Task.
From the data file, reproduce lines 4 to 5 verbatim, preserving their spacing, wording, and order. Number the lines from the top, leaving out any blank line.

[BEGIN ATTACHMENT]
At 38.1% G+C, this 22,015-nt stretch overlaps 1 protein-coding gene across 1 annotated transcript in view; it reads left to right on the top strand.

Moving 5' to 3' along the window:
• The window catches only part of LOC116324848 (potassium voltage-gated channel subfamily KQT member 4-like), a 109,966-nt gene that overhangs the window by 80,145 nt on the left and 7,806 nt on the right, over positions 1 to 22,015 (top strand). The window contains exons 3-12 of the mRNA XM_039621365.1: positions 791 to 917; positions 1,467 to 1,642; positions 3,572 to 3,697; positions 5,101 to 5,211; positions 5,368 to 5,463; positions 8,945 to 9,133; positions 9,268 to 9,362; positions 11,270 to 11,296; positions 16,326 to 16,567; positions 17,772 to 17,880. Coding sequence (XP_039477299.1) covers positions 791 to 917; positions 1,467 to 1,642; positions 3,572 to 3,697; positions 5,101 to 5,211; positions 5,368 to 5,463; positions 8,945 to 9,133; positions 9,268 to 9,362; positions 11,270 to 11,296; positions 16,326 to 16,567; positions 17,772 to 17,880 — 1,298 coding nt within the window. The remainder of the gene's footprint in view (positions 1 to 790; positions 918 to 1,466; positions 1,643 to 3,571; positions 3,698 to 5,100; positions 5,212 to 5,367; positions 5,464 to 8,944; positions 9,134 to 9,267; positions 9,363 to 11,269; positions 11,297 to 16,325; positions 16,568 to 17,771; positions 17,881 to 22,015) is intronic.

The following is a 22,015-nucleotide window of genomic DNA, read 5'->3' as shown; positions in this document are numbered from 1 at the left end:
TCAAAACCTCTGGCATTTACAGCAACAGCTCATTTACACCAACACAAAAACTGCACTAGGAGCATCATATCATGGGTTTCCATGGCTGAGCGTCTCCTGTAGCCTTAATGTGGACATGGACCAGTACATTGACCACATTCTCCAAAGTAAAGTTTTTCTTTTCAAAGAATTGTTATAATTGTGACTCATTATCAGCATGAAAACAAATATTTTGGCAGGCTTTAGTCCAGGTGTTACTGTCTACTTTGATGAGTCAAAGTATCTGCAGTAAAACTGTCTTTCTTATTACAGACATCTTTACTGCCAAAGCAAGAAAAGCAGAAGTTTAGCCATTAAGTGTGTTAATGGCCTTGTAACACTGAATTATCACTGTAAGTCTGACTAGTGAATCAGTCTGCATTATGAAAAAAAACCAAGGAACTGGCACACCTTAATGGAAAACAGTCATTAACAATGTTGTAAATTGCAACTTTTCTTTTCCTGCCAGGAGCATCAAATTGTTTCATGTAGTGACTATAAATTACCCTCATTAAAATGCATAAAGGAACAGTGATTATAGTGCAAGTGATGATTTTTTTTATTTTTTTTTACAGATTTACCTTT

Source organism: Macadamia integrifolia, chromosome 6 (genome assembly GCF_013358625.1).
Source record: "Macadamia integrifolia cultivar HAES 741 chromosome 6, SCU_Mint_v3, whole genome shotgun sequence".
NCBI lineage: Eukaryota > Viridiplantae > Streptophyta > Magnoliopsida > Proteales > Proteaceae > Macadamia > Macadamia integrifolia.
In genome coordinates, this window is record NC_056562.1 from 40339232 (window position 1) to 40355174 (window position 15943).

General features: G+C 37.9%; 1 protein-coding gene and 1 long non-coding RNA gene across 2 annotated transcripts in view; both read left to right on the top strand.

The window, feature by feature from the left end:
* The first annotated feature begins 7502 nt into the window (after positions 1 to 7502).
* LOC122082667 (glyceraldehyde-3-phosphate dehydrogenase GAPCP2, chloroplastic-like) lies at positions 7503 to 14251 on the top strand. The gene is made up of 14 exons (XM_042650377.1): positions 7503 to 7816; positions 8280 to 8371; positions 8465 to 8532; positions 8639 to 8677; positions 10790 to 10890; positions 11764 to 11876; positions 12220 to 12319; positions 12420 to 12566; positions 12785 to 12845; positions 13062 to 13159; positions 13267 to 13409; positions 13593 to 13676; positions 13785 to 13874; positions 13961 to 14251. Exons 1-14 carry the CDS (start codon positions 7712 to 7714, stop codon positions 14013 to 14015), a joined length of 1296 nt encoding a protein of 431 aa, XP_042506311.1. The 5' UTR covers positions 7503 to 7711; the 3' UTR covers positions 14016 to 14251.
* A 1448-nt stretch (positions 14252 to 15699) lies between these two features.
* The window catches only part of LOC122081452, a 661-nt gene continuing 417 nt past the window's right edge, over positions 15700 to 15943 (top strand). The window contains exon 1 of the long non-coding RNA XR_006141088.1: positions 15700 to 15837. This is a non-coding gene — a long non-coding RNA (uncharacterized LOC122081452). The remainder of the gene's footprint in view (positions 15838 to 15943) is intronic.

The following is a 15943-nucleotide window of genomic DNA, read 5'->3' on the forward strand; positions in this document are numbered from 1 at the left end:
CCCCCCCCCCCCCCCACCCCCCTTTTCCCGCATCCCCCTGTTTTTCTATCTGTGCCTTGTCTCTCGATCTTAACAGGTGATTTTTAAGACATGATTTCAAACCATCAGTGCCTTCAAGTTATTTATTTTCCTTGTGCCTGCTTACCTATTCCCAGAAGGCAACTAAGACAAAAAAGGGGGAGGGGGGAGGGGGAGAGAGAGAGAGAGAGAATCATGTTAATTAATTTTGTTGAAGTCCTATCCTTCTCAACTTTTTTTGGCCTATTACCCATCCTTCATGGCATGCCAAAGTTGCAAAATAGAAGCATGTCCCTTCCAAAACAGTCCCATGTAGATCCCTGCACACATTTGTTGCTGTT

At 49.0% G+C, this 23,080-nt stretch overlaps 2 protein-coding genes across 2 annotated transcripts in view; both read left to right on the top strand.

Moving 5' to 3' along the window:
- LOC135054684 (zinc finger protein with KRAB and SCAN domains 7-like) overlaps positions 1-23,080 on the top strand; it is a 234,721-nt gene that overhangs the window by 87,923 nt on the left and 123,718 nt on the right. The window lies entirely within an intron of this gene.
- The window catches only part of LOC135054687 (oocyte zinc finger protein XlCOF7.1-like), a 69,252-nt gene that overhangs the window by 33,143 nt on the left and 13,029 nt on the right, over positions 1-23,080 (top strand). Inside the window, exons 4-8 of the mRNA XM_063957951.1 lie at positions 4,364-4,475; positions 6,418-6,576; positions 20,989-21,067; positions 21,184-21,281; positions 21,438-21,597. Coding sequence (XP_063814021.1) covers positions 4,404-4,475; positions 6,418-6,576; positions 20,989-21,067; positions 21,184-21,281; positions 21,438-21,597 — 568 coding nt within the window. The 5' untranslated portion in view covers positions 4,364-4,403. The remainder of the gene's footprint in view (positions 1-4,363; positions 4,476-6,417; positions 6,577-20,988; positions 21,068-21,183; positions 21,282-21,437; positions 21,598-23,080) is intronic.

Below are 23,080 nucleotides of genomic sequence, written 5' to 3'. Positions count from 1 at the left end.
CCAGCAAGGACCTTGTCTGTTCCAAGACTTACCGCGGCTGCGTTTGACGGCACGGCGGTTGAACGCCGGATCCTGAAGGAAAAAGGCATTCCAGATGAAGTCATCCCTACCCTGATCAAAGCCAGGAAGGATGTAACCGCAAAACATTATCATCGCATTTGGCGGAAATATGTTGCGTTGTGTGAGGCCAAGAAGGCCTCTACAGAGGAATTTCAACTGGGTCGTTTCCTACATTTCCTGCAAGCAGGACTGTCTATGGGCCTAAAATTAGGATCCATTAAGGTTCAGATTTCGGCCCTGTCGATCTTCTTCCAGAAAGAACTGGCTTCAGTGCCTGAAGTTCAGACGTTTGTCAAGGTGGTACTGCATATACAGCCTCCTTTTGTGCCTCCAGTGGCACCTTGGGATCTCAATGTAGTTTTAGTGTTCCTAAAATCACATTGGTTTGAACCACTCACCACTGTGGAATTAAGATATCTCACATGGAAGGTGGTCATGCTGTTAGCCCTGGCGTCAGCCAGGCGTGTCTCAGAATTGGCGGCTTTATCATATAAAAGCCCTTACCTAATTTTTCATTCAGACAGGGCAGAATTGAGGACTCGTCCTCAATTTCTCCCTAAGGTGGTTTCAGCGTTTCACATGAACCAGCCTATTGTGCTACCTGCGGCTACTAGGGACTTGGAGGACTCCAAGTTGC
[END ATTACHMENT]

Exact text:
The following is a 22,015-nucleotide window of genomic DNA, read 5'->3' as shown; positions in this document are numbered from 1 at the left end:
TCAAAACCTCTGGCATTTACAGCAACAGCTCATTTACACCAACACAAAAACTGCACTAGGAGCATCATATCATGGGTTTCCATGGCTGAGCGTCTCCTGTAGCCTTAATGTGGACATGGACCAGTACATTGACCACATTCTCCAAAGTAAAGTTTTTCTTTTCAAAGAATTGTTATAATTGTGACTCATTATCAGCATGAAAACAAATATTTTGGCAGGCTTTAGTCCAGGTGTTACTGTCTACTTTGATGAGTCAAAGTATCTGCAGTAAAACTGTCTTTCTTATTACAGACATCTTTACTGCCAAAGCAAGAAAAGCAGAAGTTTAGCCATTAAGTGTGTTAATGGCCTTGTAACACTGAATTATCACTGTAAGTCTGACTAGTGAATCAGTCTGCATTATGAAAAAAAACCAAGGAACTGGCACACCTTAATGGAAAACAGTCATTAACAATGTTGTAAATTGCAACTTTTCTTTTCCTGCCAGGAGCATCAAATTGTTTCATGTAGTGACTATAAATTACCCTCATTAAAATGCATAAAGGAACAGTGATTATAGTGCAAGTGATGATTTTTTTTATTTTTTTTTACAGATTTACCTTT